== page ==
Response to fires shows Sydney’s the right home for RFS base: Grant

RIGHT DECISION: Emergency Services Minister Troy Grant said the response to the weekend's fires, like the one at Uarbry, indicate the NSW RFS base belongs in Sydney.

RIGHT DECISION: Emergency Services Minister Troy Grant said the response to the weekend's fires, like the one at Uarbry, indicate the NSW RFS base belongs in Sydney.

A “WELL-oiled” response to the weekend’s bushfires justified the NSW Rural Fire Service being located in Sydney rather than a regional centre like Orange, according to Emergency Services Minister Troy Grant.

The state government again copped criticism last week after Shooters, Fishers and Farmers’ Member for Orange Philip Donato asked why the service’s head office, and its associated jobs, would not be relocated to the bush when the current lease at Lidcombe is up in 2018.

But Mr Grant said the current metropolitan headquarters allowed the service to host eight government agencies on Saturday and Sunday, allowing emergency groups to co-locate easily and to broadcast and communicate more effectively with media.

“The location of the RFS headquarters means it is able to quickly and readily respond to events like those we saw over the weekend,” Mr Grant said.

Regional councils – including Orange City Council – and volunteer organisations had lobbied the government since 2015 to bring the office over the Great Dividing Range, arguing it would present a better fit for its ‘rural’ moniker, with the additional benefit of more jobs to regional towns.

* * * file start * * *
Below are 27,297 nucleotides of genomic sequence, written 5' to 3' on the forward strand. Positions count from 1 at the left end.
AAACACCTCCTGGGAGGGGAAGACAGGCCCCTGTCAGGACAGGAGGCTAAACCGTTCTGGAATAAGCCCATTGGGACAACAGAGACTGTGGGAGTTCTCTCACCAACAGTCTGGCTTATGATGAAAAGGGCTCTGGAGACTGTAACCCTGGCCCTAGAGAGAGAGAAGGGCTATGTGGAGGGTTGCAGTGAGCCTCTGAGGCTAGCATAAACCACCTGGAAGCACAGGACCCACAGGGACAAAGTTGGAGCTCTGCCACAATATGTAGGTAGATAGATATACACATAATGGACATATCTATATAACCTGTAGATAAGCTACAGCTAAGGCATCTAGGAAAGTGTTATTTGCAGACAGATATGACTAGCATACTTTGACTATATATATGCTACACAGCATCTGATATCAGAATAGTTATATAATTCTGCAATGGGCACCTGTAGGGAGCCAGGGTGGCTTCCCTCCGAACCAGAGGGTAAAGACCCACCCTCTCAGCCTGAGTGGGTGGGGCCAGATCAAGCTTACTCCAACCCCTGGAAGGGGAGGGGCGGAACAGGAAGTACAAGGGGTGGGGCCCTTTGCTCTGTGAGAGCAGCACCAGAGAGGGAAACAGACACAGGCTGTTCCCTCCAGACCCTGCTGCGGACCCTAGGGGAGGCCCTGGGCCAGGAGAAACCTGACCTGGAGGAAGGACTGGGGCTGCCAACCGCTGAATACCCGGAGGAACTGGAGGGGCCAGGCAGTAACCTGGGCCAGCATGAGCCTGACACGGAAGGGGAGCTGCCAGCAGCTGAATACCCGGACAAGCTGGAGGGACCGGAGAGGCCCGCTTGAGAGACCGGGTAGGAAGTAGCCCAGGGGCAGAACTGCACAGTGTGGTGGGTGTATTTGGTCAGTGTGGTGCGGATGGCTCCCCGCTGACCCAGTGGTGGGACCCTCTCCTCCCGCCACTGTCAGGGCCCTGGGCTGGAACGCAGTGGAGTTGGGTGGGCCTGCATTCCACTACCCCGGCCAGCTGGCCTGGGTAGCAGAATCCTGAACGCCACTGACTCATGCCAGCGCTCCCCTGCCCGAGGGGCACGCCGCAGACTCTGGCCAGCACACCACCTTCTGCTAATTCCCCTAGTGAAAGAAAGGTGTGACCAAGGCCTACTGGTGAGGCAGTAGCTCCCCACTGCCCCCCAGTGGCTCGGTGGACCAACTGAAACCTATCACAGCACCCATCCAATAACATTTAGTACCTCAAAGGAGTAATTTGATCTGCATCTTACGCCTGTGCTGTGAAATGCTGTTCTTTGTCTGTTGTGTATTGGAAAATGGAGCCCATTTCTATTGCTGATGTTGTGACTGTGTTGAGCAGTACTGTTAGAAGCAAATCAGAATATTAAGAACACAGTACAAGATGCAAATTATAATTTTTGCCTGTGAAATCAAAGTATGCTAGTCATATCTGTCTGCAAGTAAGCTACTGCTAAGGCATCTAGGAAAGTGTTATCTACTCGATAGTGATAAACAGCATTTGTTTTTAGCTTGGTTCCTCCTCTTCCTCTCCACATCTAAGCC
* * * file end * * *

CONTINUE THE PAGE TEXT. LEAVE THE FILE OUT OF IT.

In December Mr Grant’s predecessor David Elliott dashed those hopes and declared the NSW Rural Fire Service would instead move to a state-of-the art facility at Homebush.

The Shooters, Fishers, and Farmers Party took up the cause again this month, with Mr Donato arguing the relocation of the Department of Primary Industries to Orange was a successful precedent for the policy of decentralisation from state governments.

MLC Robert Brown also said moving the service bush would also save government money in Sydney rent, while modern technology would bridge the distance between the city.

Mr Grant said it was essential for the headquarters to be convenient to major media outlets, operational stakeholders and support agencies.

“During peak operational times the State Operations Centre within headquarters can swell to over 200 multi-agency personnel,” he said.

Almost 70 per cent of Rural Fire Service staff work in regional offices and local fire control centres.

Mr Grant said the government will look at other opportunities for investment in emergency services infrastructure in regional NSW.

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